It’s already been pointed out that at home, the Packers only allow 20 points per game – and with as potent as the offense has been at home, defensive coordinator Dom Capers will be just fine with that number. On the road, though, that number balloons to 26 points a game, which is concerning.
What the Packers can rely on, though, is the fact that they aren't privy to game-costing errors: specifically turnovers. The Packers have the best takeaway/giveaway ratio in the league – if the Packers can hold onto the ball and consistently take it away in the postseason, it won't matter who they are up against, because if Aaron Rodgers gets extra shots at a defense (even the best ones in the league), he’s going to find a way to put the ball in the end-zone.
While the defense may not rank amongst the best in the league statistically, it’s clear this is not a unit that needs to pitch a perfect game to get the team a victory. The Packers have allowed over 20 points in nine of their games thus far this season, and have won six of those contests. If the defense can continue to take the ball away (which they’ve done at least once in every game this year except in the win against New England), it won't matter if they give up two or three touchdowns. Barring another bad game from a usually potent offense, the Packers defense will get a passing grade by bending but not breaking and taking the ball away. They've averaged nearly two turnovers a game this season and at that clip, combined with the offense protecting the ball, will lead to an even better kind of defense: keeping the football away from the opposing offense.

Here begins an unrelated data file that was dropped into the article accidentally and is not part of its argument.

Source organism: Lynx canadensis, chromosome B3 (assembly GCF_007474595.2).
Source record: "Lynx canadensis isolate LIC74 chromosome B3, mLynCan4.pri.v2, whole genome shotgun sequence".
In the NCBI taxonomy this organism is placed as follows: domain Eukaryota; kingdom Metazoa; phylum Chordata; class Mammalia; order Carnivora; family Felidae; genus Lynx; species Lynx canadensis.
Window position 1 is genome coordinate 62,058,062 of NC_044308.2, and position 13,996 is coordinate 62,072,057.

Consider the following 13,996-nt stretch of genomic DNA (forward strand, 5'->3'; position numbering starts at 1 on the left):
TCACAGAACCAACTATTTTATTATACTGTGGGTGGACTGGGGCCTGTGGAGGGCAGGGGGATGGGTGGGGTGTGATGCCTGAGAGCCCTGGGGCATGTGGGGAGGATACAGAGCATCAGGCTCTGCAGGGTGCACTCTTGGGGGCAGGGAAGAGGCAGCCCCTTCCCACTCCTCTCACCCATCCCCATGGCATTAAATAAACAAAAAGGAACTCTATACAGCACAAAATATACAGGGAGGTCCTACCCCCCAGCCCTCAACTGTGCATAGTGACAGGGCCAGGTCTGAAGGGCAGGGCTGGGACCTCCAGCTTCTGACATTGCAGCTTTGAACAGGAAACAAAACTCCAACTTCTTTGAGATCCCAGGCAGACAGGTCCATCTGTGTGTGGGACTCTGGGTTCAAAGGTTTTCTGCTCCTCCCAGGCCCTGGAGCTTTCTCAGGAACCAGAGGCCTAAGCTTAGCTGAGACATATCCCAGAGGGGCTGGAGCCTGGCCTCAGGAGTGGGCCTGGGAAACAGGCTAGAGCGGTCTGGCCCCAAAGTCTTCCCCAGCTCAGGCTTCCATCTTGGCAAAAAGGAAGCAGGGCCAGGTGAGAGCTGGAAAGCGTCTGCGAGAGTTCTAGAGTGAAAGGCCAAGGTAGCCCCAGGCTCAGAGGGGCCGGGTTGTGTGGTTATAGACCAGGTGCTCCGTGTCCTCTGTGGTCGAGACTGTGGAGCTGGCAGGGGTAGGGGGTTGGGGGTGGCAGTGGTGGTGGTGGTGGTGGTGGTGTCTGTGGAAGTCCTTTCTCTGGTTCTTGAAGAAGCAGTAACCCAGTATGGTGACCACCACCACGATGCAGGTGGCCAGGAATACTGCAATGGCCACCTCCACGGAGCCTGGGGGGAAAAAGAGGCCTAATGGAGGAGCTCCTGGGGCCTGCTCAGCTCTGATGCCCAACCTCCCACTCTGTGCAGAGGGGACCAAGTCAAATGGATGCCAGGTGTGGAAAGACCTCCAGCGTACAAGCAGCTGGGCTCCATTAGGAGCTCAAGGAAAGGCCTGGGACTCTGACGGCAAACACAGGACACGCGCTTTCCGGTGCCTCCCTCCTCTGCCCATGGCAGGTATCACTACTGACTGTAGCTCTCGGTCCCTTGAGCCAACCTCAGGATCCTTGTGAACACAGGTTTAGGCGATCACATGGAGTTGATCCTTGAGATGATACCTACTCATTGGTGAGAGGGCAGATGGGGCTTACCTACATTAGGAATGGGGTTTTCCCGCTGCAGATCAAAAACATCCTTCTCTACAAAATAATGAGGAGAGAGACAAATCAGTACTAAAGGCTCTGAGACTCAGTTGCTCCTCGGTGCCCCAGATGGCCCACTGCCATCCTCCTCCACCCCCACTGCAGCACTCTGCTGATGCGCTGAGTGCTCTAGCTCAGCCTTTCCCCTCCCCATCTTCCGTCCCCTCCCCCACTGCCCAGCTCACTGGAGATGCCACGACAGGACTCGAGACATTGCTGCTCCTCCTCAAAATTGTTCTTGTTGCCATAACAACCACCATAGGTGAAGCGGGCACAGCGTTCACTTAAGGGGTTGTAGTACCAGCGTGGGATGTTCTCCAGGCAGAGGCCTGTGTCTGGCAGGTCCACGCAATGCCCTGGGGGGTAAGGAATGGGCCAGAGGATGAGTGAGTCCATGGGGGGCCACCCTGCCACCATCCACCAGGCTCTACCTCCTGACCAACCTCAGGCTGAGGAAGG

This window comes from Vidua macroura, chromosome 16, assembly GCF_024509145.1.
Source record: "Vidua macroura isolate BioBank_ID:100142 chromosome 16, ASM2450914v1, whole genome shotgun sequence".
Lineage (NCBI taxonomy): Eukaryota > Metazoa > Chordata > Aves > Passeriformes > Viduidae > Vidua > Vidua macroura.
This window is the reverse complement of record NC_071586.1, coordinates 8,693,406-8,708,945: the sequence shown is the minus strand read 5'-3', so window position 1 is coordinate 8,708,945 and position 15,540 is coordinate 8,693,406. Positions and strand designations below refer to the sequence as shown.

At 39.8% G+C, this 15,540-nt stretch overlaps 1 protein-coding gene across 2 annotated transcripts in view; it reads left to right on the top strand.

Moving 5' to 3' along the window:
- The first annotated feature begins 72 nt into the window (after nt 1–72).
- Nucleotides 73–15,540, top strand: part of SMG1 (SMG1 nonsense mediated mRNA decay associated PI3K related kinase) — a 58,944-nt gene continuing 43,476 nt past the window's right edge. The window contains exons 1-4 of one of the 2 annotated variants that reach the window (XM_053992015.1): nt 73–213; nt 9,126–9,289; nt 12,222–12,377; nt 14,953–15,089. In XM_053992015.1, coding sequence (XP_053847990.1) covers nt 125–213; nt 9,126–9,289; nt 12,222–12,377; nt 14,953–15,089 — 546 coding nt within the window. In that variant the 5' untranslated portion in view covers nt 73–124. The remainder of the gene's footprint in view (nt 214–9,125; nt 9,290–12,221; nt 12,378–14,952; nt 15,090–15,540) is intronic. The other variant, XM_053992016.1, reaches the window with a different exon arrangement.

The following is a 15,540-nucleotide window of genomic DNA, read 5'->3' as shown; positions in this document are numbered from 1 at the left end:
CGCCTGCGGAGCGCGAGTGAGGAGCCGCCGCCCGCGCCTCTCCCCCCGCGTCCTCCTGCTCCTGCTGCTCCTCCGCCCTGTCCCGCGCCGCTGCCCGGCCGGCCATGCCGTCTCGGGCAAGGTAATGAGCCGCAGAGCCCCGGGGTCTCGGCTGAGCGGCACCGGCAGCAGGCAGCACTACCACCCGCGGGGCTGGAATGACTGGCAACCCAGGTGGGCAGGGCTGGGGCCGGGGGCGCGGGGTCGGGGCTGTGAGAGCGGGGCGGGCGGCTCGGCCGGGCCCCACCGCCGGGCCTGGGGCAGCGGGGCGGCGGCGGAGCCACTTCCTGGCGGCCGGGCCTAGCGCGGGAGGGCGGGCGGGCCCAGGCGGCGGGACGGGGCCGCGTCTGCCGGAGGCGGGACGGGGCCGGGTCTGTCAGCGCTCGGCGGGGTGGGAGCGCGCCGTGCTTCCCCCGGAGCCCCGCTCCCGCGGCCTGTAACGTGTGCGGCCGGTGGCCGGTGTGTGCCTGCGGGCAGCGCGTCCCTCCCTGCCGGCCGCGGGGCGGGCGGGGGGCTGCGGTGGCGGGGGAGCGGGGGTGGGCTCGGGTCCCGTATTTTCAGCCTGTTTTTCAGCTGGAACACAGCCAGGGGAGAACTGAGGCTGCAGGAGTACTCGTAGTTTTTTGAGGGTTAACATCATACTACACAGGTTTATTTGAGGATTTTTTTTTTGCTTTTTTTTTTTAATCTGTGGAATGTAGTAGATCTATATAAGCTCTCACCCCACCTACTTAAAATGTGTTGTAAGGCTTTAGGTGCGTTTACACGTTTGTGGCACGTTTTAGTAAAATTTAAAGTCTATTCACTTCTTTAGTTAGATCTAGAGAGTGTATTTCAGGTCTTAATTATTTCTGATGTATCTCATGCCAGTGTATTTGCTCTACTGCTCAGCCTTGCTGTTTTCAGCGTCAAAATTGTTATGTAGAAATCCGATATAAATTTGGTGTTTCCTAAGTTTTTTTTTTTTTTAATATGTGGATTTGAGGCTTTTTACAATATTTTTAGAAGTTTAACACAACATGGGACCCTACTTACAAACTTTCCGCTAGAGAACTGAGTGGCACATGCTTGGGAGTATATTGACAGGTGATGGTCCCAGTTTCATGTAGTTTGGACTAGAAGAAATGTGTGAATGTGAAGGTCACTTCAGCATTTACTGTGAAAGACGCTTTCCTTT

3 Will the Real Eddie Lacy Please Stand Up?
When the Packers drafted Eddie Lacy last year, they simply thought they were getting a bulldozing back who could truck for yards the way no Packers back had been able to do before his arrival since Ahman Green.
Early in the year, Lacy struggled, unable to pick up yards the way he had done so easily last season. There were even murmurs of him splitting time with James Starks (which ended up happening, briefly) or even sitting the former Alabama star completely.
Instead, Lacy broke out by morphing into an all-purpose back before our eyes. Gone is the image of Lacy plodding forward for yardage; that memory is now replaced with Lacy catching a pass from Rodgers and scampering 50 yards for a huge play. He’s picked it up on the ground too, and is now gaining big yards and scoring points in both facets of the offense.